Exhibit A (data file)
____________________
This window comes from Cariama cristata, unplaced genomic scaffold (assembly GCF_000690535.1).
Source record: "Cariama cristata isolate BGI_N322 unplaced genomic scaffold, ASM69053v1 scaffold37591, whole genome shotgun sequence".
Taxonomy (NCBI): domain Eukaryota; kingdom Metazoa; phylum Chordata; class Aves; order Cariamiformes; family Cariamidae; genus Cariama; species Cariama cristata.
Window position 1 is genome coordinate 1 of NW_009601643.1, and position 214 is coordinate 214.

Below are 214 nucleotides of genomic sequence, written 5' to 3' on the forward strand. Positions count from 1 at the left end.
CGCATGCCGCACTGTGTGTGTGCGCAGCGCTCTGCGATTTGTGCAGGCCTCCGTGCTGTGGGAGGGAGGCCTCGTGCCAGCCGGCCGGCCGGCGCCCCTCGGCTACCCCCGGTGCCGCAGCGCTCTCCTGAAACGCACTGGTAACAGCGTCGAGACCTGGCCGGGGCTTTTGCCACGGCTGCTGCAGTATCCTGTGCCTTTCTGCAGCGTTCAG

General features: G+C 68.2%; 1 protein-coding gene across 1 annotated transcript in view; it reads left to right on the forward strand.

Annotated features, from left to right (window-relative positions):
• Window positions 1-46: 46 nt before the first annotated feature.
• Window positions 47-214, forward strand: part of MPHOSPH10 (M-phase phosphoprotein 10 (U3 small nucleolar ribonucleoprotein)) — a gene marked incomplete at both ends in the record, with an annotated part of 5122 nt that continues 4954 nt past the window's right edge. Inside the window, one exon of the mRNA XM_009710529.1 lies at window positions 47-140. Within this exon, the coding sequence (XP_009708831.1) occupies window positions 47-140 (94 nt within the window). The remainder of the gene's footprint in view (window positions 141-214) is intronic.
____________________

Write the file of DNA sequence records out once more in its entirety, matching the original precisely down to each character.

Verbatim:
This window comes from Cariama cristata, unplaced genomic scaffold (assembly GCF_000690535.1).
Source record: "Cariama cristata isolate BGI_N322 unplaced genomic scaffold, ASM69053v1 scaffold37591, whole genome shotgun sequence".
Taxonomy (NCBI): domain Eukaryota; kingdom Metazoa; phylum Chordata; class Aves; order Cariamiformes; family Cariamidae; genus Cariama; species Cariama cristata.
Window position 1 is genome coordinate 1 of NW_009601643.1, and position 214 is coordinate 214.

Below are 214 nucleotides of genomic sequence, written 5' to 3' on the forward strand. Positions count from 1 at the left end.
CGCATGCCGCACTGTGTGTGTGCGCAGCGCTCTGCGATTTGTGCAGGCCTCCGTGCTGTGGGAGGGAGGCCTCGTGCCAGCCGGCCGGCCGGCGCCCCTCGGCTACCCCCGGTGCCGCAGCGCTCTCCTGAAACGCACTGGTAACAGCGTCGAGACCTGGCCGGGGCTTTTGCCACGGCTGCTGCAGTATCCTGTGCCTTTCTGCAGCGTTCAG

General features: G+C 68.2%; 1 protein-coding gene across 1 annotated transcript in view; it reads left to right on the forward strand.

Annotated features, from left to right (window-relative positions):
• Window positions 1-46: 46 nt before the first annotated feature.
• Window positions 47-214, forward strand: part of MPHOSPH10 (M-phase phosphoprotein 10 (U3 small nucleolar ribonucleoprotein)) — a gene marked incomplete at both ends in the record, with an annotated part of 5122 nt that continues 4954 nt past the window's right edge. Inside the window, one exon of the mRNA XM_009710529.1 lies at window positions 47-140. Within this exon, the coding sequence (XP_009708831.1) occupies window positions 47-140 (94 nt within the window). The remainder of the gene's footprint in view (window positions 141-214) is intronic.